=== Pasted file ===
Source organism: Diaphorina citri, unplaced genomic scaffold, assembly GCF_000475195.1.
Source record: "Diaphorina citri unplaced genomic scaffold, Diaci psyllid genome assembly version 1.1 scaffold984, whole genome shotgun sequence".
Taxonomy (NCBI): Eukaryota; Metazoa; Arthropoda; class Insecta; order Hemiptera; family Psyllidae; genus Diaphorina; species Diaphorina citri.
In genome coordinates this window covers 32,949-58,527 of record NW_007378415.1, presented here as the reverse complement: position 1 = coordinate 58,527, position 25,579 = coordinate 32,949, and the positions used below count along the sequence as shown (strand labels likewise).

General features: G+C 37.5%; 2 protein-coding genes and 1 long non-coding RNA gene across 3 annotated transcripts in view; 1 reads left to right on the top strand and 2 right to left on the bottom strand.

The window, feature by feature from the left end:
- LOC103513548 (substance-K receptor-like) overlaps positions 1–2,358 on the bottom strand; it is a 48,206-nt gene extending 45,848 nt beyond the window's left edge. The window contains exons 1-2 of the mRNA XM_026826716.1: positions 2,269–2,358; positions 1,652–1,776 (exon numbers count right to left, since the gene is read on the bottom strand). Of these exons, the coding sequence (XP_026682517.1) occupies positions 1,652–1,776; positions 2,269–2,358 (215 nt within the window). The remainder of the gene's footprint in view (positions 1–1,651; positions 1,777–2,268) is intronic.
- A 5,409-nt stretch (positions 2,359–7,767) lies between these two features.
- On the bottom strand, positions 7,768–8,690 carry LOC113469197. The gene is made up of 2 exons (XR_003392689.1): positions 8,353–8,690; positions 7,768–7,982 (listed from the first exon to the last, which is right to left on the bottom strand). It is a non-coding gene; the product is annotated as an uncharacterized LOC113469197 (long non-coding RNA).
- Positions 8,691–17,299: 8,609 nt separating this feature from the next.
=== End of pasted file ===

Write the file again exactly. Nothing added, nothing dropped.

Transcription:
Source organism: Diaphorina citri, unplaced genomic scaffold, assembly GCF_000475195.1.
Source record: "Diaphorina citri unplaced genomic scaffold, Diaci psyllid genome assembly version 1.1 scaffold984, whole genome shotgun sequence".
Taxonomy (NCBI): Eukaryota; Metazoa; Arthropoda; class Insecta; order Hemiptera; family Psyllidae; genus Diaphorina; species Diaphorina citri.
In genome coordinates this window covers 32,949-58,527 of record NW_007378415.1, presented here as the reverse complement: position 1 = coordinate 58,527, position 25,579 = coordinate 32,949, and the positions used below count along the sequence as shown (strand labels likewise).

General features: G+C 37.5%; 2 protein-coding genes and 1 long non-coding RNA gene across 3 annotated transcripts in view; 1 reads left to right on the top strand and 2 right to left on the bottom strand.

The window, feature by feature from the left end:
- LOC103513548 (substance-K receptor-like) overlaps positions 1–2,358 on the bottom strand; it is a 48,206-nt gene extending 45,848 nt beyond the window's left edge. The window contains exons 1-2 of the mRNA XM_026826716.1: positions 2,269–2,358; positions 1,652–1,776 (exon numbers count right to left, since the gene is read on the bottom strand). Of these exons, the coding sequence (XP_026682517.1) occupies positions 1,652–1,776; positions 2,269–2,358 (215 nt within the window). The remainder of the gene's footprint in view (positions 1–1,651; positions 1,777–2,268) is intronic.
- A 5,409-nt stretch (positions 2,359–7,767) lies between these two features.
- On the bottom strand, positions 7,768–8,690 carry LOC113469197. The gene is made up of 2 exons (XR_003392689.1): positions 8,353–8,690; positions 7,768–7,982 (listed from the first exon to the last, which is right to left on the bottom strand). It is a non-coding gene; the product is annotated as an uncharacterized LOC113469197 (long non-coding RNA).
- Positions 8,691–17,299: 8,609 nt separating this feature from the next.